Note the use of short and concise statements again. This time, Churchill blends that speaking technique with his use of repetition. He delivers each statement with power, with “we shall” turning into a clarion call to his listeners.
It’s his trigger. It’s the one part of the speech that will stick in the minds of listeners.
Churchill’s message in this moment was an obvious one. He wanted to reinforce the notion that Britain would never surrender, no matter the odds that it faced.
But simply saying that wasn’t enough. “Never surrender” is a common enough phrase that it would have gotten lost in the ether of most people’s memories. If used alone, no-one would have remembered it.
Churchill focused on the words “we shall” and delivered multiple statements that defined how and where Britain would fight. In doing so, he ensured his message penetrated the negative emotion that pervaded in Britain.
Only after using this repetition to emphasise Britain’s strength and will to fight did he deliver the message that he wanted to deliver:
“We shall never surrender.”
Tip #3 – Build to a Strong Conclusion
As you can see above, Churchill used his speaking to build up to a memorable conclusion.
He termed this technique the “accumulation of argument”.
When you take the “We Shall Fight Them on the Beaches” speech as a whole, you can see how he uses it.
First comes his most important point:
“I have, myself, full confidence that if all do their duty, if nothing is neglected, and if the best arrangements are made, as they are being made, we shall prove ourselves once again able to defend our Island home, to ride out the storm of war, and to outlive the menace of tyranny, if necessary for years, if necessary alone.”
Churchill establishes his full confidence in his nation’s ability to win the upcoming battle.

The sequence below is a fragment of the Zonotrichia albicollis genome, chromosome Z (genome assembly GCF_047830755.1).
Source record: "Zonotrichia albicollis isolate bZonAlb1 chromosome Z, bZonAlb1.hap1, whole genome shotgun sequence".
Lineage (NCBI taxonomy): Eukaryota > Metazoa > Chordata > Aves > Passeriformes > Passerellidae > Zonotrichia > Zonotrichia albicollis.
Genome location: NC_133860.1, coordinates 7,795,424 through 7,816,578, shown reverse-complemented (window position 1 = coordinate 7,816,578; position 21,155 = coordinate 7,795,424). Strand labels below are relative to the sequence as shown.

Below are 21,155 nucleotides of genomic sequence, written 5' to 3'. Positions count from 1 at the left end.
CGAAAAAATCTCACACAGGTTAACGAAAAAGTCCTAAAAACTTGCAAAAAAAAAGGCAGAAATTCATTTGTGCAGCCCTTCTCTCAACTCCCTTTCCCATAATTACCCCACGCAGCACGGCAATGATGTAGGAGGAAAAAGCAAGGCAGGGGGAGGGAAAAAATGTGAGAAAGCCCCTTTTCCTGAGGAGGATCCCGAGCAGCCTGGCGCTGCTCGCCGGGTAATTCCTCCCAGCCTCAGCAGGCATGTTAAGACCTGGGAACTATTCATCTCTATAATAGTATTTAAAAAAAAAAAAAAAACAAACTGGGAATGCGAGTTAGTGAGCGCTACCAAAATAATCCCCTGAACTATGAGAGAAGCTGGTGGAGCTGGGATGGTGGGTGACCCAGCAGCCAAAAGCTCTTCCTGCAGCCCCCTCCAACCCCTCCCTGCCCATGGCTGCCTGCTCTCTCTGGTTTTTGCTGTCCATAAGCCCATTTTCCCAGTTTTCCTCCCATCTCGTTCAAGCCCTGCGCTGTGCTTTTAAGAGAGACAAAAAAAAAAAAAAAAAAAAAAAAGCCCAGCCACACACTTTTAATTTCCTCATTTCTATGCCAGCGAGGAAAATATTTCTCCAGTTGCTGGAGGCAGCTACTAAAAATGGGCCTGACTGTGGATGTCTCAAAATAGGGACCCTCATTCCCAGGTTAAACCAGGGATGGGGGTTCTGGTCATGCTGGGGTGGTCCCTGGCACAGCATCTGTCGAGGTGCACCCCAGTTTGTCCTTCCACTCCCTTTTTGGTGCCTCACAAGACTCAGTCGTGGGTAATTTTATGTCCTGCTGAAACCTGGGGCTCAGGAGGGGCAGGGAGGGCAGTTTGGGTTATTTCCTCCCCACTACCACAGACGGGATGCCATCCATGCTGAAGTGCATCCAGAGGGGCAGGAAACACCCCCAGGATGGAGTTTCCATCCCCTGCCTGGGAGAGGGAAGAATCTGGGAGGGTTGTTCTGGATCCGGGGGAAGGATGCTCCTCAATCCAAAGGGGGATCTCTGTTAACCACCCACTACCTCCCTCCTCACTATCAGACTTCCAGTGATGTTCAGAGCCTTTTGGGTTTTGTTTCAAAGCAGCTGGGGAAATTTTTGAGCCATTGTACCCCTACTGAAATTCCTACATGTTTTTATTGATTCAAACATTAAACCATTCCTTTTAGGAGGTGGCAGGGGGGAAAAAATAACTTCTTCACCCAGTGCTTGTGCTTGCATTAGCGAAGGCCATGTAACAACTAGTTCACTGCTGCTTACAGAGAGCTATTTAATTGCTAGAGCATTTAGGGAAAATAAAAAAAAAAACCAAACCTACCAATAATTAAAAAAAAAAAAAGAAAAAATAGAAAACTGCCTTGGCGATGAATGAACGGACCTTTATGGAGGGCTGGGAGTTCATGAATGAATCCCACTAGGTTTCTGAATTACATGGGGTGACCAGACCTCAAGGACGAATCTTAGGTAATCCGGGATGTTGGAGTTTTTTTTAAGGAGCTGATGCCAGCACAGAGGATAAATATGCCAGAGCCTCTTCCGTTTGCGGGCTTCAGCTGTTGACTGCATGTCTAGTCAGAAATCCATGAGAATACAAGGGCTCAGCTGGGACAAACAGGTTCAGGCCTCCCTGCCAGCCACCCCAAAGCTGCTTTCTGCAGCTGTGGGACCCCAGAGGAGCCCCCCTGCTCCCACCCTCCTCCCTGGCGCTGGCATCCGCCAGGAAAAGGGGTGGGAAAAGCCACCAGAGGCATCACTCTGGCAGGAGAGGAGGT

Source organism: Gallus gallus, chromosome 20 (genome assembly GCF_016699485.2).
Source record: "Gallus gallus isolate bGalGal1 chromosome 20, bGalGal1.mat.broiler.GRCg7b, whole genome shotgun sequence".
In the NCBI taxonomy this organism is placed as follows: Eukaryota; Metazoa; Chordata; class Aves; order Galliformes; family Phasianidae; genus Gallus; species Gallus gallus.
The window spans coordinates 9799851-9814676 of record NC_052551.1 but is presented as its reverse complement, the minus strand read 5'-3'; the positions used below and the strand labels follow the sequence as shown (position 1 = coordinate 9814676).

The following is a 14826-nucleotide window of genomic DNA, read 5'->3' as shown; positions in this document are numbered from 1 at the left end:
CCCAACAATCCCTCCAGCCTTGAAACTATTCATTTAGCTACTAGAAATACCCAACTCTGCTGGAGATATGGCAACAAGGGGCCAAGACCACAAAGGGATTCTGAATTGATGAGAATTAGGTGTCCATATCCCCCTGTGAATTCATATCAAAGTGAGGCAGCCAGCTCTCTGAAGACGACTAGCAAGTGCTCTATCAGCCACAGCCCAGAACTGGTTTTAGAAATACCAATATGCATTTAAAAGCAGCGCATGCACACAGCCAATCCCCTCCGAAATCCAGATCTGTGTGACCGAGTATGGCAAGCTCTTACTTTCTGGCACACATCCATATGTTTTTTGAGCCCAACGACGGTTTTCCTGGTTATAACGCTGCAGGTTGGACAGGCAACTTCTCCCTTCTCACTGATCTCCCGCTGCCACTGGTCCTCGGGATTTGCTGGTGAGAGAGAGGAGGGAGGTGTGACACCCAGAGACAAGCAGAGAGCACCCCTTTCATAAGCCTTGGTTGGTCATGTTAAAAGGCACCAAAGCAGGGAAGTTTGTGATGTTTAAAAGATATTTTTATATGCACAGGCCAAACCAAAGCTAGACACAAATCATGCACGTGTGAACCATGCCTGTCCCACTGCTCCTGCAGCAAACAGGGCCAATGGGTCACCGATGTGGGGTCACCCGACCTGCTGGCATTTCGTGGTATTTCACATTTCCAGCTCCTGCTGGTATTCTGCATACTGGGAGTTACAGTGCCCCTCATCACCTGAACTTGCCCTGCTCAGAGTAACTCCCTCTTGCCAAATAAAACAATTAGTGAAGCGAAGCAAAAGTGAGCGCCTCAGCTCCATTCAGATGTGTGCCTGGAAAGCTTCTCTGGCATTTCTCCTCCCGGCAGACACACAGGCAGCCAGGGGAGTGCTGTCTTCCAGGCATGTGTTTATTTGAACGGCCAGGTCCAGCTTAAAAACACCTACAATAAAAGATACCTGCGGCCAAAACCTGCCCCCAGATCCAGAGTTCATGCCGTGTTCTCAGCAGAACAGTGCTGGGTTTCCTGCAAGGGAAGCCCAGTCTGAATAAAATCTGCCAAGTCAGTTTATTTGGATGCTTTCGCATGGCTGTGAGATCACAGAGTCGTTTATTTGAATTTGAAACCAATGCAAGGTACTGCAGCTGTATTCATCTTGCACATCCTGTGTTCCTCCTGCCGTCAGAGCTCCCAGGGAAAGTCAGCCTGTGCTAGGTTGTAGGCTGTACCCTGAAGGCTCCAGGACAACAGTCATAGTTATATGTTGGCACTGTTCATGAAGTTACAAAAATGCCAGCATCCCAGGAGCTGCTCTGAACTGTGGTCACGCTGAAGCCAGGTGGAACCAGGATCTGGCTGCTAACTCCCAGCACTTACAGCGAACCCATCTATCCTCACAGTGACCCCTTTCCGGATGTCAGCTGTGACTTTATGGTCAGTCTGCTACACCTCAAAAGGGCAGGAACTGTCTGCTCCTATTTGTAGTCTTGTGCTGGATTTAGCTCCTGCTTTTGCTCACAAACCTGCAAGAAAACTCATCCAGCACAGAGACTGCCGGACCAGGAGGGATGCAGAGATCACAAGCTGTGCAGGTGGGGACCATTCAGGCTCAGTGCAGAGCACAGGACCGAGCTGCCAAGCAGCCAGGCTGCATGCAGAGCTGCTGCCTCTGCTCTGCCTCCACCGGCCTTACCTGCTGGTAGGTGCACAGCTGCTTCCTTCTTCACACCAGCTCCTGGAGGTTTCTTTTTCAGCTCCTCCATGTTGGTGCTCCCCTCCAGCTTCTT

He tells his people that they will win.
Next comes the evidence. You deliver the reasons behind why you believe the point you introduced at the beginning of the speech.
That’s where Churchill’s repetition came into play. This was not a man who believed in delivering subtle messages. He said himself that you have no need for cleverness when you have an important point to make. Churchill established his key thread and hammered it home.
You hit the audience again and again.
“Use a pile driver,” he said when discussing his speaking technique. “Hit the point once. Then come back and hit it again. Then hit it a third time – a tremendous whack.”
Then came the conclusion. In his famous speech, Churchill’s “We shall never surrender” line wasn’t the end. It was the launching point for a conclusion that is essentially a threat to the Nazis:
“We shall never surrender, and even if, which I do not for a moment believe, this Island or a large part of it were subjugated and starving, then our Empire beyond the seas, armed and guarded by the British Fleet, would carry on the struggle, until, in God’s good time, the New World, with all its power and might, steps forth to the rescue and the liberation of the old.”